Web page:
Is My Driving Test Centre Waiting Room Open?

Empty chairs in a waiting room

In a world before COVID, it was standard to spend a few minutes before your practical waiting in your local test centre. This meant you had time for a short breather or a pep talk from your instructor before getting behind the wheel. However, safety concerns mean that many learners have had to go without a test centre waiting room, even with the resumption of testing across Britain.

As the UK emerges from another national lockdown, though, the DVSA are taking the opportunity to open up more waiting rooms across the country. In this article, we’ll give you the information on your local test centre, and run through the rules you need to know.

Why has the DVSA closed some driving test centre waiting rooms?

Coronavirus notice on the door of a driving test centre informing candidates that the waiting room is closed
Photo © David Hillas (cc-by-sa/2.0)

When the coronavirus pandemic first hit in early 2020, test centres across the country shut their doors. It wasn’t until July that those outside of critical sectors were able to take their practical again. Waiting rooms, however, took even longer to reopen, with the first handful doing so in late October.

Even though practical testing is set to resume across the country in just days, many waiting rooms will remain closed. This has been a source of consternation for many—particularly driving instructors, who may not otherwise have the chance to use toilet facilities during the day if taking multiple candidates to their test.

The DVSA, which organises practical testing across Great Britain, has defended the closure of waiting rooms as a necessary safety precaution. Some waiting rooms, it argues, are too small to allow for social distancing. In others, waiting rooms have been repurposed by examiners to allow for additional social distancing space indoors.

This may not make for comforting reading for candidates or instructors, but it’s good to know that the rules are, at the very least, clear. So, with that out of the way, there’s one burning question: what does this mean for your test centre waiting room?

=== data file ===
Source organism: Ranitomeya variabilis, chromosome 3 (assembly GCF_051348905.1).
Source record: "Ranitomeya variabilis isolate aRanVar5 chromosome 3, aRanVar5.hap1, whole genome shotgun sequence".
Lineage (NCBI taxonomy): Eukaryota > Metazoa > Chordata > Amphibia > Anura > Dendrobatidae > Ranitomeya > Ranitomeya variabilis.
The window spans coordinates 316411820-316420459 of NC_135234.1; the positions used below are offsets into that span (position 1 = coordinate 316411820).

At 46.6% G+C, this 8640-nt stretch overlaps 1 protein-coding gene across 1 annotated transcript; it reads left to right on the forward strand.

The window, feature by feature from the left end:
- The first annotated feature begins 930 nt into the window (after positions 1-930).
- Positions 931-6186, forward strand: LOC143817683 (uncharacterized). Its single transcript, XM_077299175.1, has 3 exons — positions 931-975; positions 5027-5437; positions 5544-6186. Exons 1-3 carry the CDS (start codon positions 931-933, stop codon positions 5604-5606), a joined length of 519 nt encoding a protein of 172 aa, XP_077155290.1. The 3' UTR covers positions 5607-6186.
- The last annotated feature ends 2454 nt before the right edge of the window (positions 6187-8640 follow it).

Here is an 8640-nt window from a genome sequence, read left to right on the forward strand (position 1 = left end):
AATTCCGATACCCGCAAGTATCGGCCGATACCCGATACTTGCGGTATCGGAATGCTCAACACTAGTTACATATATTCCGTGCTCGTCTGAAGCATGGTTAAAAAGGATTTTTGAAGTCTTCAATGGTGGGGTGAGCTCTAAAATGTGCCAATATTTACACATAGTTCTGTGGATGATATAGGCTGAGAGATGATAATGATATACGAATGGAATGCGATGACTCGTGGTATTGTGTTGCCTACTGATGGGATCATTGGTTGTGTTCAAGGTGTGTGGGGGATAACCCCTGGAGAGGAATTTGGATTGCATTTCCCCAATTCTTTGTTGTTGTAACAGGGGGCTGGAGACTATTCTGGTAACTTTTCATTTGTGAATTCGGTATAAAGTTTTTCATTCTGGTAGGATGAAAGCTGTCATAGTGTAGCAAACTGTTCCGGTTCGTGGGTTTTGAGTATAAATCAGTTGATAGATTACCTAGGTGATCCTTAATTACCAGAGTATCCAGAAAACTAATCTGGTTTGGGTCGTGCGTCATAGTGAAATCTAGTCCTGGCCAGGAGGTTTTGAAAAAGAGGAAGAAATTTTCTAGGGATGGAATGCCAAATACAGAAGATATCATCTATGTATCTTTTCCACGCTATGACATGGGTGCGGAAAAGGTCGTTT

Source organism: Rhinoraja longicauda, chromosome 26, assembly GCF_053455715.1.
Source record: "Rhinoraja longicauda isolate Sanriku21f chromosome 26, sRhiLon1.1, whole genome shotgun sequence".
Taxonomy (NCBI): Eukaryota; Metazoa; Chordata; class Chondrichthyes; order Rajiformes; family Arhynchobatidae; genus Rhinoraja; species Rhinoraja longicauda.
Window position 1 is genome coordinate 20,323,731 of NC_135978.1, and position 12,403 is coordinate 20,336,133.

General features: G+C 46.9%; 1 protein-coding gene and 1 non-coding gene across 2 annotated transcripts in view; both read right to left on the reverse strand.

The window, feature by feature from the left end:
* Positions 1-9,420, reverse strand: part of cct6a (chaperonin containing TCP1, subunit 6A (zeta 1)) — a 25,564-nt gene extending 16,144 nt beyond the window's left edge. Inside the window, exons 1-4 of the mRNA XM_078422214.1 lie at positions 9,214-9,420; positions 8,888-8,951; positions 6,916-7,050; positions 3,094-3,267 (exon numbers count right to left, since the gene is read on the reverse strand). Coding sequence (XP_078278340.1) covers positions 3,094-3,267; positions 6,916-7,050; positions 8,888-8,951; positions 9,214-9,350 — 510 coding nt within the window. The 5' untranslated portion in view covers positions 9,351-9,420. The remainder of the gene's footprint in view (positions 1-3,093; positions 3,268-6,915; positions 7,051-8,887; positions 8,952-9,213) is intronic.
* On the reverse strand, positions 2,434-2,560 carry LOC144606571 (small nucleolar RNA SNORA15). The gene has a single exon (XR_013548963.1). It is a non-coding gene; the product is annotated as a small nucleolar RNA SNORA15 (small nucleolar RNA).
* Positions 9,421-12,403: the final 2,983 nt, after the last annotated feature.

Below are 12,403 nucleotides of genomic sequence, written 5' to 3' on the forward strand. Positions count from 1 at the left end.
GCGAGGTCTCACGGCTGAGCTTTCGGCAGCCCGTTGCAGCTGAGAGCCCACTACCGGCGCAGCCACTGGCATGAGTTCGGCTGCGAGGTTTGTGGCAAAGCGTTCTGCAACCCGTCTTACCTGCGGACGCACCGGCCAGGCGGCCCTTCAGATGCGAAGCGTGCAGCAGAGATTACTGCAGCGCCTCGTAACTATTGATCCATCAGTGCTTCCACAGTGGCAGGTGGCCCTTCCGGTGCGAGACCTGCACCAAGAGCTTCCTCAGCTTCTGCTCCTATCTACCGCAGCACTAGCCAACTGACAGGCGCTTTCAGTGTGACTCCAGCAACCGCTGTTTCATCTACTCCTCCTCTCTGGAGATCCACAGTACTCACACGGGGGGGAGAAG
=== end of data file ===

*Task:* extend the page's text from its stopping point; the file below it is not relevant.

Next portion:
Is my local test centre waiting room open?

If you’re not sure whether you’ll be able to use the waiting room at your local test centre, let us put your mind at ease. We’ve used official data from the DVSA to create the map below, which details the situation at test centres across Great Britain.

Latest update: 12/04/2021


What precautions do I need to take inside test centre waiting rooms?

If your test centre waiting room is open, you’ll need to follow certain rules to help ensure that the space is COVID-safe.

  • Candidates taking the driving test may use the waiting room, and may bring a maximum of one accompanying person with them.
  • If the waiting room is full, entry will not be possible. The maximum occupancy will be noted on posters inside and outside the room.
  • In England and Wales, anyone entering the room must scan a QR code to check in via the COVID-19 app. In Scotland, you will instead be provided with a contact slip.
  • Unless exempt, you must wear a face covering in the waiting room.
  • Use hand sanitiser when entering the room, and wipes to disinfect anything that you touch.
  • You must maintain social distancing inside the room. The required distance is one metre in England, and two metres in Scotland and Wales.

Will I be able to use toilet facilities if the waiting room is closed?

Where available, toilet and handwashing facilities are available to all candidates, instructors or accompanying drivers on request. However, be aware that some test centres may not offer toilet facilities.

Has the DVSA announced any further test centre waiting room openings?

The most up-to-date data can be found in the map above. At present, the next wave of waiting room openings is set for Thursday, 22nd April.

By Andy Boardman

Andy has been part of the PassMeFast Blog team from the very beginning. He'll provide you with plenty of useful motoring advice, helping you to get the most out of every trip. When he's not writing here, you're most likely to find Andy on the way to his next destination.

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